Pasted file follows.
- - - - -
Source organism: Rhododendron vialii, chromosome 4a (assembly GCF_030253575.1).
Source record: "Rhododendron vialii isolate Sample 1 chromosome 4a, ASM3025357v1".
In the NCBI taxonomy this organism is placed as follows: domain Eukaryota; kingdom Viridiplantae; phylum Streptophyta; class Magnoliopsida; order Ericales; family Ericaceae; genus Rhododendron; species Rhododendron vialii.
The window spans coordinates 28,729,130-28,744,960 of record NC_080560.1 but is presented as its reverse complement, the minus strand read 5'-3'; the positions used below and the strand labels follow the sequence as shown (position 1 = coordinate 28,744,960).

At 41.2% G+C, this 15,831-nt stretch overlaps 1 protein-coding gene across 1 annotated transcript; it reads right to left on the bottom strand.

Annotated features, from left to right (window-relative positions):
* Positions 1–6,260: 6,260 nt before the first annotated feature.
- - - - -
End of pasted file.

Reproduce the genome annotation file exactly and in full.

Source organism: Rhododendron vialii, chromosome 4a (assembly GCF_030253575.1).
Source record: "Rhododendron vialii isolate Sample 1 chromosome 4a, ASM3025357v1".
In the NCBI taxonomy this organism is placed as follows: domain Eukaryota; kingdom Viridiplantae; phylum Streptophyta; class Magnoliopsida; order Ericales; family Ericaceae; genus Rhododendron; species Rhododendron vialii.
The window spans coordinates 28,729,130-28,744,960 of record NC_080560.1 but is presented as its reverse complement, the minus strand read 5'-3'; the positions used below and the strand labels follow the sequence as shown (position 1 = coordinate 28,744,960).

At 41.2% G+C, this 15,831-nt stretch overlaps 1 protein-coding gene across 1 annotated transcript; it reads right to left on the bottom strand.

Annotated features, from left to right (window-relative positions):
* Positions 1–6,260: 6,260 nt before the first annotated feature.